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In photos: Israeli politician allegedly 'pushed' after al-Aqsa skirmish

A skirmish broke out at the al-Aqsa on Monday when a group of Israelis, including a Knesset member, entered the complex with heavy security
Knesset member Shuli Moalem-Refaeli visits the al-Aqsa Mosque complex on Monday (MEE/Mahfouz Abu Turk)

A skirmish broke out on Monday in the al-Aqsa Mosque compound when a group of around 20 Israelis, together with a right-wing Knesset member, entered the area with heavy Israeli security, according to eyewitnesses.

The Knesset member, Shuli Moalem-Refaeli from the far-right Bayit Yehudi (Jewish Home) party, claimed in an interview with Israel's Military Radio that she was pushed by a Palestinian woman who had come to pray during the visit, although she was not harmed during the incident.

Israeli police later arrested Sahar Alnatsha, a Palestinian woman accused of pushing Moalem-Refaeli.  

Alnatsha is part of a group of Palestinian women who live in Jerusalem's Old City and visit the al-Aqsa Mosque complex daily, often arriving around the time of the first morning prayer at 5 am.

Al-Aqsa represents the world's third holiest site for Muslims while Jews refer to the area as the Temple Mount, believing it to be the site of two ancient Jewish temples.

Can we say Jews are allowed to enter but not pray in the compound, with access to Haram al-Sharif prohibited to all non-Muslims.

Muslims access to al-Aqsa is regularly limited to women and Muslim men over the age of 40 or 50, particularly at times of political tension. In addition to restricted access to al-Aqsa, Muslims in Jerusalem regularly report being targeted as they enter and exit other places of worship in the city. The group of women at al-Aqsa came together, leader Ayda Sedawi told MEE, because they feel it is their duty to protect the mosque.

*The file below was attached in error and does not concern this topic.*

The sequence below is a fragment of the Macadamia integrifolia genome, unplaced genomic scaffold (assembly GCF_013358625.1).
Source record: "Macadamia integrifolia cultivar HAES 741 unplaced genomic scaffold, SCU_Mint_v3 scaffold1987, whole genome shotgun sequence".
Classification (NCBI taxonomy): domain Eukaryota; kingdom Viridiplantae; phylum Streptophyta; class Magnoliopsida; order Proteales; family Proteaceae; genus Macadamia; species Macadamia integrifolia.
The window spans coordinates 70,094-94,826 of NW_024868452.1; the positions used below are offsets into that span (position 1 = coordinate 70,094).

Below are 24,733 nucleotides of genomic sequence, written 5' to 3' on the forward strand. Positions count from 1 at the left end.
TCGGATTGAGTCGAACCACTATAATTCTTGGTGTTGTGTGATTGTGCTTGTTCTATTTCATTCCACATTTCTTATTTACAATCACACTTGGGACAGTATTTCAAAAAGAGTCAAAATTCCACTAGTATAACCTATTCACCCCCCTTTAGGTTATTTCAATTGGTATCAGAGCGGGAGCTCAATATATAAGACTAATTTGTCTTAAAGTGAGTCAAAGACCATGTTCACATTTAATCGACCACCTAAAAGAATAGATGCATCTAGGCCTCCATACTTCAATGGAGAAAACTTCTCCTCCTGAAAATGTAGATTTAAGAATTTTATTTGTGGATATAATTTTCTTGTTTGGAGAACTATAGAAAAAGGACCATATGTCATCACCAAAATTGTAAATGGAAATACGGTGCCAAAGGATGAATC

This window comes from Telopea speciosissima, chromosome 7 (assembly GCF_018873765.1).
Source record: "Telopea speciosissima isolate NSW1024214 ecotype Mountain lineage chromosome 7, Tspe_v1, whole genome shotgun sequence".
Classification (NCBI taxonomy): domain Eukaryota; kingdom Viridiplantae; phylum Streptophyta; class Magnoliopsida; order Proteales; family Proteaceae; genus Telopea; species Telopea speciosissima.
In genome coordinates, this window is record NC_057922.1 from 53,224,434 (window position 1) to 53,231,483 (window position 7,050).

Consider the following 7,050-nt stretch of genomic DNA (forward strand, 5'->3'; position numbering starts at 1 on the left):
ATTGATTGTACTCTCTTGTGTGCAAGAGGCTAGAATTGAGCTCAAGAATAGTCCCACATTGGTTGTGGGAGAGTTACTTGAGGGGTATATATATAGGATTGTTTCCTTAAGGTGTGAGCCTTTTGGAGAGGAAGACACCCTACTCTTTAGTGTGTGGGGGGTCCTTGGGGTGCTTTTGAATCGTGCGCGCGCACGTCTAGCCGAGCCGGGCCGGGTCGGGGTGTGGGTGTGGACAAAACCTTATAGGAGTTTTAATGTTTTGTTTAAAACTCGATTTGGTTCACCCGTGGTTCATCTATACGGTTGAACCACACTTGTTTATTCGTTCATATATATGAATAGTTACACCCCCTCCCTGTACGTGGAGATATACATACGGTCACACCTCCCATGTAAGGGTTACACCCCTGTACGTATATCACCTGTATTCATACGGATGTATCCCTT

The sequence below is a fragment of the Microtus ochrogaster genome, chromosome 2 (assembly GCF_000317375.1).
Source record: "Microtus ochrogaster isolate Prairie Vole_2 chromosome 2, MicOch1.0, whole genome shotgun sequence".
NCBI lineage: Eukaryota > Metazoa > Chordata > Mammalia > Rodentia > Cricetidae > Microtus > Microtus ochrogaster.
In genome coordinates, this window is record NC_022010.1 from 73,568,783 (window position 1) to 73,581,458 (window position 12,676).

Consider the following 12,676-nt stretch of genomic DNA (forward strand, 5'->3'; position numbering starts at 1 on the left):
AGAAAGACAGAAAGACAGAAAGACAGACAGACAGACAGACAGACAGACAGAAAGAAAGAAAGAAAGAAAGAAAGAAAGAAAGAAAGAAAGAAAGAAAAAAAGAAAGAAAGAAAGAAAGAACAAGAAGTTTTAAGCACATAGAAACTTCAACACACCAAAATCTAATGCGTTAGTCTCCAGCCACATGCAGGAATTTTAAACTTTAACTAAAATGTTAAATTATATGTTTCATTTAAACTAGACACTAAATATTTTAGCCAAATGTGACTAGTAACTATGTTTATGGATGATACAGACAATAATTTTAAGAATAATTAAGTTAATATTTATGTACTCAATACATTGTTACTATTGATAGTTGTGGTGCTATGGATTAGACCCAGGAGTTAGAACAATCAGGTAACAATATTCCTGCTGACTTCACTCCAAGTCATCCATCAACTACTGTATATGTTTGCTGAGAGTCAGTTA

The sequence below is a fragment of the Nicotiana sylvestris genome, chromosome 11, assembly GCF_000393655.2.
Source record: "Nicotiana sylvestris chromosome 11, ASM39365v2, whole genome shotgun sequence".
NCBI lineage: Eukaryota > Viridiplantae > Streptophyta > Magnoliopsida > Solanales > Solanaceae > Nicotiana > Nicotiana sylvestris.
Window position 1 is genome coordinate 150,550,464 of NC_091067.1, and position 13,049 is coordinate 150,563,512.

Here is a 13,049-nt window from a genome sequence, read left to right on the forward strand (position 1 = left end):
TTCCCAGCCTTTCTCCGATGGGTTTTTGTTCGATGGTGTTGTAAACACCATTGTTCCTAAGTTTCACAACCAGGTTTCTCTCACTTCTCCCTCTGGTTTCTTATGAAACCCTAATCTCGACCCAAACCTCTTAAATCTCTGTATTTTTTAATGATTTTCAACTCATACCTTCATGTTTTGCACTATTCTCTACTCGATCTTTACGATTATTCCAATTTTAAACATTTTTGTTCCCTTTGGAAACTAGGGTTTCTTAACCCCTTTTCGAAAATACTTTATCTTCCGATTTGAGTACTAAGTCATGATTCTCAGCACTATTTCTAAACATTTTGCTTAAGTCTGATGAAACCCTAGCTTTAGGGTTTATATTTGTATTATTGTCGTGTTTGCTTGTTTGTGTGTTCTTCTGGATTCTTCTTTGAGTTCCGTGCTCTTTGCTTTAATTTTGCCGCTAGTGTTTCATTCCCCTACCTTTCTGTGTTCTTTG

"Extreme people are breaking into al-Aqsa almost everyday and that's provoking our feelings because the Aqsa is an Islamic symbol," Sedawi said on Monday, referring to right-wing Jews who lobby for rights to pray in al-Aqsa and often try to storm barriers, despite this being illegal under Israeli law.

On Sunday, another member of the Knesset, Moshe Feiglin, entered the al-Aqsa complex, also surrounded by Israeli soldiers and police.

For the first time in many years, the al-Aqsa complex was closed last Thursday, following heightened tensions in Jerusalem after the attempted assassination of Yehuda Glick followed by the killing of suspected shooter Mu'taz Hijazi. The complex was re-opened on Friday, although it remains closed to Muslim men under the age of 40, according to Ma'an News agency.